If you have a streaming video subscription such as Netflix, you can look for quality programmes that your child can enjoy and pick up new words from. These days, audiobooks and child-friendly podcasts are very common and easily accessible as well, and they are great for building listening skills. You can borrow audiobooks for children’s stories from the National Library (using the Libby app), or look for age appropriate podcasts that your child might enjoy, such as the Curious Kids Podcast. Ideally, each podcast episode should be about 10 to 15 minutes long, and you can play this for your children at bedtime.
When it comes to grammar, you might want to try correcting your child’s language in speech, rather than subjecting your child to grammar drills. Here are some examples of gentle corrections that you can make in daily conversations, without embarrassing your child:
Child: I go to the park yesterday.
Parent: Oh, you went to the park yesterday! (role modelling the right way to say it, without an obvious correction)
Child: I no like the book.
Parent: You didn’t like the book? Why didn’t you like it? (keeping the conversation going with a clarifying question that also models correct usage)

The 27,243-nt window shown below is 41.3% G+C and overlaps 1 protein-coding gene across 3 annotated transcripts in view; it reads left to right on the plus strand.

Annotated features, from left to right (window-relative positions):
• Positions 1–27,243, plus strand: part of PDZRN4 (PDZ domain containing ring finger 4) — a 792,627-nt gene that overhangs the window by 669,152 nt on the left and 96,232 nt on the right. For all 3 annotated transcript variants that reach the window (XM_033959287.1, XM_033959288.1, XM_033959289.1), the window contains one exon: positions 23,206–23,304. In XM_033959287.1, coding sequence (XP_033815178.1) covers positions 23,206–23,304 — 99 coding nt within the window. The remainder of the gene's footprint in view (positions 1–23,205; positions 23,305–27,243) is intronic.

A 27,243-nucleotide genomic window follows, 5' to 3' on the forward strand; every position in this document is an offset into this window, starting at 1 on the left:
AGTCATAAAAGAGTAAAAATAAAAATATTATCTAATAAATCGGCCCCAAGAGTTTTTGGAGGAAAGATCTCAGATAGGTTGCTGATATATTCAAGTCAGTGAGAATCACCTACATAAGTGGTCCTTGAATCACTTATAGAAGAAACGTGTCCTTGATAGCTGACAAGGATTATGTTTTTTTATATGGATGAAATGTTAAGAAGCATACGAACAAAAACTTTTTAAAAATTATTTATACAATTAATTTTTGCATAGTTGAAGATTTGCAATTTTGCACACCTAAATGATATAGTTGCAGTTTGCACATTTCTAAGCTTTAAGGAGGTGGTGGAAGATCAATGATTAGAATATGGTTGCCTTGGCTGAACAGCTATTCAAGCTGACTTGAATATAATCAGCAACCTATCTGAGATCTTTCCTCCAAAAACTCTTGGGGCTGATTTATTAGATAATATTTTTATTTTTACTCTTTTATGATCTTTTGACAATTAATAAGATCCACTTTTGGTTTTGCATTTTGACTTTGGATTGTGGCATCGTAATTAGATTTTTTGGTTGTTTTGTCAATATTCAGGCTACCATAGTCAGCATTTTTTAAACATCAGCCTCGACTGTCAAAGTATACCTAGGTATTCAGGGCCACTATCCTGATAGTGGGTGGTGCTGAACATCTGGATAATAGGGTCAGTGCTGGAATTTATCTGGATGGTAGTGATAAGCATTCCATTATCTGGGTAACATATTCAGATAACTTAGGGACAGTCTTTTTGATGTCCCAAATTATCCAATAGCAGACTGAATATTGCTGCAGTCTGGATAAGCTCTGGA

If you are still keen to download English test and exam papers for your child, you can refer to sites such as TestPapersFree. Do be aware that test materials after 2019 might be harder to come by, given Singapore’s shift away from exams. Here is a 2019 example of an English review test:
With language papers, sometimes more than one answer could appear correct, so the important skill is learning how to identify the best answer. You could keep a lookout for particularly tricky types of questions—such as questions involving “I vs. me” or “who vs. whom”—and create your own spin-off exercises. For instance, in the question below, which is the right answer?
- The dog followed John and I to the door.
- The dog followed John and me to the door.
Don’t be surprised to encounter a question that you’re not sure about—it’s a chance to model lifelong learning by looking up what you don’t know! Many grammar rules are hard for non-teachers to explain, so it’s often easier to teach a hack instead. For example, in the question above, covering the words “John and” will help you to see the answer more clearly.
Finally, to build vocabulary, you can establish the habit of looking up new words as a family, and making a conscious effort to remember them, either through an app such as Quizlet or Vocabulary.com, or with notecards or a notebook. More importantly, do make it a point to use newly learned words at the dinner table together.